I love how this conversation begins with coping with work and evolves into a hunt for board games.
Also a good time to read that really long novel you’ve wanted to read but never found the time. I do this to get away from the endless bombardment of news, most of which is either inaccurate, speculative or both.
Since none of us really know how the events of the day are going to play out, I think it useful to take on a futurists way of looking at things. This is from the Institute for the Future on learning to think like a futurist:
In 2019, IFTF’s executive director Marina Gorbis wrote “Five Principles for Thinking Like a Futurist,” which lays out five actions you can take to better prepare your organization for the post-pandemic world. They are:
1) Forget about predictions
Instead of trying to make a crystal ball prediction about a single event in the future, pay attention to “the interconnection between technologies and society and economics and organizations” as a way to comprehend “big, complex transformations.”
Try this today:
Look at trend data directly and indirectly relevant to you or your organization. Imagine scenarios in which these trends are disrupted for one reason or another. What kind of plan could you put into place to adapt to these futures?
2) Focus on signals
Keep an eye out for signals of the future. Signals are “things or developments that are on the margins. They may look weird or strange. They are the kind of things that grab your attention and make you ask: ‘Why is this happening? What is going on here?’”
Try this today:
As you read, watch, and listen to information ask yourself, “Is this a signal from the future?” If you do this everyday, it will turn into a useful habit.
3) Look back to see forward
“While we cannot fully rely on past data to help us see the future, there are larger patterns in history that we tend to repeat over and over again.” Read about how people responded to previous economic downturns and pandemics and think about how you can apply past data to the present and the future.
Try this today:
- Gunnison, Colorado: the town that dodged the 1918 Spanish flu pandemic. “A century on, what can we learn from how a US mountain community dealt with the viral outbreak.” [The Guardian]
- Learn about responses to past pandemics in Ethical and Legal Considerations in Mitigating Pandemic Disease
- Understand the 1929 market crash by reading Saving Capitalism: The Reconstruction Finance Corporation and the New Deal, 1933-1940, by James Stuart Olson
4) Uncover patterns
Former IFTF president Ian Morrison “argues that in any period of large transformation—which I think we’re going through now—we are simultaneously living along two curves.” The first curve represents today’s way of doing things, which will descend and be subsumed by a curve that represents an ascending new pattern.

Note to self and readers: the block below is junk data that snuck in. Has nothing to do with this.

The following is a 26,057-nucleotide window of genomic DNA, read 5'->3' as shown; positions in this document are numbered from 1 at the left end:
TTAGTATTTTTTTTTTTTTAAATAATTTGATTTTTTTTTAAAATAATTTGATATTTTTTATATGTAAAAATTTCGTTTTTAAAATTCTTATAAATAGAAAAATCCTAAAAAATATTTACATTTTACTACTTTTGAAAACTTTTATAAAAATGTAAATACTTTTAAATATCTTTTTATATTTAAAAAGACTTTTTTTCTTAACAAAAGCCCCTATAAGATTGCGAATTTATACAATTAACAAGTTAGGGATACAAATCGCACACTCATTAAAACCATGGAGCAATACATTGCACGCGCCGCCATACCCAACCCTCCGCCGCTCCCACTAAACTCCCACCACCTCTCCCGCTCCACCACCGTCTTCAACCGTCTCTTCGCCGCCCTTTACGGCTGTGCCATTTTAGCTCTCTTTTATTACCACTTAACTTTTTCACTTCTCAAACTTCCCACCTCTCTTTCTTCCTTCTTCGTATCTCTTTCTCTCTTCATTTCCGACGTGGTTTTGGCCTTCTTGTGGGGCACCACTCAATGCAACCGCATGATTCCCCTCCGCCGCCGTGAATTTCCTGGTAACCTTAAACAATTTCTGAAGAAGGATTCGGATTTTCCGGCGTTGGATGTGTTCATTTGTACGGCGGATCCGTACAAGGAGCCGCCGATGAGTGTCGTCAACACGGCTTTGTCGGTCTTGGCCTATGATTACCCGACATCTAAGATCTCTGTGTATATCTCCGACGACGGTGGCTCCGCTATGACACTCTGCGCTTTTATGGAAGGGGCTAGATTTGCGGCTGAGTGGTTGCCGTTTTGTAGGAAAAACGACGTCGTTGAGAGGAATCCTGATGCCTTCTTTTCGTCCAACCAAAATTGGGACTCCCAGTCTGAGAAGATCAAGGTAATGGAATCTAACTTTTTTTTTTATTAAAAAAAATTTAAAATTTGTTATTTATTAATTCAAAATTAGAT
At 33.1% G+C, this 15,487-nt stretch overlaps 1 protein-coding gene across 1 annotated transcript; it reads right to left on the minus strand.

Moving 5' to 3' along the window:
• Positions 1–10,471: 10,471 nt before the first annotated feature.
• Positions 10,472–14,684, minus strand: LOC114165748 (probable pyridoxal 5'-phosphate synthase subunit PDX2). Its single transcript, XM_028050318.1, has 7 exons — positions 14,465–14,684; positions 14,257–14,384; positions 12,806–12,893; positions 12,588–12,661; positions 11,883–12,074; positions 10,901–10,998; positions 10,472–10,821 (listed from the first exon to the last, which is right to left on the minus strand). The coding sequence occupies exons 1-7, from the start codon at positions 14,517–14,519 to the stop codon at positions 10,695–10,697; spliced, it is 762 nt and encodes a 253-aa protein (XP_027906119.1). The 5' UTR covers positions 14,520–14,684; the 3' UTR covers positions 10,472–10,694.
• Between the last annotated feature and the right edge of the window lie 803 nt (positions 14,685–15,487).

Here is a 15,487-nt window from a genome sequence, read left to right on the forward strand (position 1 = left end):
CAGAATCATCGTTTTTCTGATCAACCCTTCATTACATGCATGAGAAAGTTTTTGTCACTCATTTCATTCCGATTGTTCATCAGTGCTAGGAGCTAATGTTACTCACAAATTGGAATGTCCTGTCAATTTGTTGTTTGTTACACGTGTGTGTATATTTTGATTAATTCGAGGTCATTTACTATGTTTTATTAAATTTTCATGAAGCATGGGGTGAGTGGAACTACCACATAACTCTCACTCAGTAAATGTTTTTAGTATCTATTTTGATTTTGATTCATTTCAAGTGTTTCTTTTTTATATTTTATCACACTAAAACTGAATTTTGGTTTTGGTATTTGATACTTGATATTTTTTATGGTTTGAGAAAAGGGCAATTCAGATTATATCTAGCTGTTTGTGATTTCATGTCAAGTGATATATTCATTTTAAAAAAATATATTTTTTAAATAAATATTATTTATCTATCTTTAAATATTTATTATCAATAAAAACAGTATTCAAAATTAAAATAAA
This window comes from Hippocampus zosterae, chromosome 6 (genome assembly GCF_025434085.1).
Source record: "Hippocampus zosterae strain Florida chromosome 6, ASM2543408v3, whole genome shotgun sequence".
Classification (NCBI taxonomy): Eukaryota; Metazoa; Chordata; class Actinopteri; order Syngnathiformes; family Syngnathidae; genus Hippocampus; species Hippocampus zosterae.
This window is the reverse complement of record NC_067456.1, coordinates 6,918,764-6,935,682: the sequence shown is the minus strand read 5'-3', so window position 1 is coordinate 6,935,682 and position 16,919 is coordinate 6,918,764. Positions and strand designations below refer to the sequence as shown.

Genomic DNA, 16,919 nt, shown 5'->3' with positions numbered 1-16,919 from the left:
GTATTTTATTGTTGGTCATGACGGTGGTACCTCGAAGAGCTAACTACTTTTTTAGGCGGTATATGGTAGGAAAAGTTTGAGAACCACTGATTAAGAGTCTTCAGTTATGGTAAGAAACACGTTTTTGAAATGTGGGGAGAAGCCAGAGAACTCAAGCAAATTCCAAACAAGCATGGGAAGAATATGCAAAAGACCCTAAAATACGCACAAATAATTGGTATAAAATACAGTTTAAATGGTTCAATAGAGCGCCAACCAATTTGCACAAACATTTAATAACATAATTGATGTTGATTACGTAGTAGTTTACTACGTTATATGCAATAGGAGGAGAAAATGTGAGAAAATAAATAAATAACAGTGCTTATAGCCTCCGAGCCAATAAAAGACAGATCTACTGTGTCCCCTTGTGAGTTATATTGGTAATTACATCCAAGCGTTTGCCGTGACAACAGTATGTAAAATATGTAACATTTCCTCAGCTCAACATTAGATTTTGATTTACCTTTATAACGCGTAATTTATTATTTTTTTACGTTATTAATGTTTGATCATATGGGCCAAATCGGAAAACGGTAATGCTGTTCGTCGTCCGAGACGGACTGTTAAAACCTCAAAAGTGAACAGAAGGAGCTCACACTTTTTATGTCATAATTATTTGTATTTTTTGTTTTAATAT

Try this today:
Look at the signals that you collected from Principle #2 that could indicate the beginning of an ascending curve.
5) Create a community
“Thinking about the future is a collaborative and highly communal affair. It requires a diversity of views. We need to involve experts from many different domains.”
Try this today:
Use your social media platforms, such as LinkedIn, to connect with people from diverse backgrounds that share a common interest. Arrange physical meetings through Meetup, or communicate via Slack or Zoom.
By putting these core principles into action, you’ll be well on your way to becoming an effective long-term futures thinker.
My youth, relived.
yeah we need to just drop Zoom . Can we do something else @noemi @MariaEuler @kajafarszky @hires ? @felix.wolfsteller mentioned some alternatives that can work well even where people have suboptimal internet connection…
We have to have a dedicated team call with @noemi, @owen and @matthias (maybe ask @felix.wolfsteller to consult) to discuss that I think. And experiments with the new tool should happen in the team before we push for the new tool. I would not want to ask participants to change multi times in a few weeks.
no agreed - I would like to fully develop now.edgeryders.eu and use it ourselves. The question I was really asking is how do we need to additionally develop it for it to be our own default to replace zoom.
We’d just need a way of access-protected rooms. Since now.edgeryders.eu already integrates with ones edgeryders.eu account, that account should simply be used to filter which rooms a user can see and join.
ping @owen see
We can implement this fairly quickly, if it means access to rooms via user ID. I’ll see what I can do today. The other priority is to improve the chat (basic notifications and platform export).
I’ll also clean up the code a bit and put it on GitHub
I propose you can use the Discourse groups feature for that. During the login process, you get notified about the group membership of users on communities.edgeryders.eu. Then there could be one video call room for each such group.
is exactly how right now feels workwise.
The endless stream of video chats, on zoom no less - leakers of private information and forwarders of racist blog posts.
Am finding a significant chunk of my days sitting through the one call after the other.
Today someone tried to push for yet another loooooooooooong meeting on zoom (over 4hrs, in a row). Like, NO.
From the LA Times: